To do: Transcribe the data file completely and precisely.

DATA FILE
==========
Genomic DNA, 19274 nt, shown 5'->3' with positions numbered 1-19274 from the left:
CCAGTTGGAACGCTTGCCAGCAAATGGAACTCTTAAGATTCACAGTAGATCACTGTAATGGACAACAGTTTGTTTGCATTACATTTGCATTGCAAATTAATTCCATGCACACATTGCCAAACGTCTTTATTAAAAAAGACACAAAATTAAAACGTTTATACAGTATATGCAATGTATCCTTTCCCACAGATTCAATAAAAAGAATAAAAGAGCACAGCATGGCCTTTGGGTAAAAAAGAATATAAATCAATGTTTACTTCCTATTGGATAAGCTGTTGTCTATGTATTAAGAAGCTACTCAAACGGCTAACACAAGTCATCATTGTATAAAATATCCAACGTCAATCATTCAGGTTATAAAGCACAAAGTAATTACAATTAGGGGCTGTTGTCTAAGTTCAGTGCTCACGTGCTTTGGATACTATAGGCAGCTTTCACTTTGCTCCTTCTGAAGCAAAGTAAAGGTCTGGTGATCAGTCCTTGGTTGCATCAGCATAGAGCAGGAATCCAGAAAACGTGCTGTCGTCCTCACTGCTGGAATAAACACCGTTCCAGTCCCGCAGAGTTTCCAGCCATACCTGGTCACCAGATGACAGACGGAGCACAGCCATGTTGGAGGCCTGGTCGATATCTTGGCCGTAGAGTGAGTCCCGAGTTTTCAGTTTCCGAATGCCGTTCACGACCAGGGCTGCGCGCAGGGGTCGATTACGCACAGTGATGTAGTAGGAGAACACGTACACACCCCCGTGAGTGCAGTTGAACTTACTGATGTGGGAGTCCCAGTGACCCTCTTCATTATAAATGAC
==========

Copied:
Genomic DNA, 19274 nt, shown 5'->3' with positions numbered 1-19274 from the left:
CCAGTTGGAACGCTTGCCAGCAAATGGAACTCTTAAGATTCACAGTAGATCACTGTAATGGACAACAGTTTGTTTGCATTACATTTGCATTGCAAATTAATTCCATGCACACATTGCCAAACGTCTTTATTAAAAAAGACACAAAATTAAAACGTTTATACAGTATATGCAATGTATCCTTTCCCACAGATTCAATAAAAAGAATAAAAGAGCACAGCATGGCCTTTGGGTAAAAAAGAATATAAATCAATGTTTACTTCCTATTGGATAAGCTGTTGTCTATGTATTAAGAAGCTACTCAAACGGCTAACACAAGTCATCATTGTATAAAATATCCAACGTCAATCATTCAGGTTATAAAGCACAAAGTAATTACAATTAGGGGCTGTTGTCTAAGTTCAGTGCTCACGTGCTTTGGATACTATAGGCAGCTTTCACTTTGCTCCTTCTGAAGCAAAGTAAAGGTCTGGTGATCAGTCCTTGGTTGCATCAGCATAGAGCAGGAATCCAGAAAACGTGCTGTCGTCCTCACTGCTGGAATAAACACCGTTCCAGTCCCGCAGAGTTTCCAGCCATACCTGGTCACCAGATGACAGACGGAGCACAGCCATGTTGGAGGCCTGGTCGATATCTTGGCCGTAGAGTGAGTCCCGAGTTTTCAGTTTCCGAATGCCGTTCACGACCAGGGCTGCGCGCAGGGGTCGATTACGCACAGTGATGTAGTAGGAGAACACGTACACACCCCCGTGAGTGCAGTTGAACTTACTGATGTGGGAGTCCCAGTGACCCTCTTCATTATAAATGAC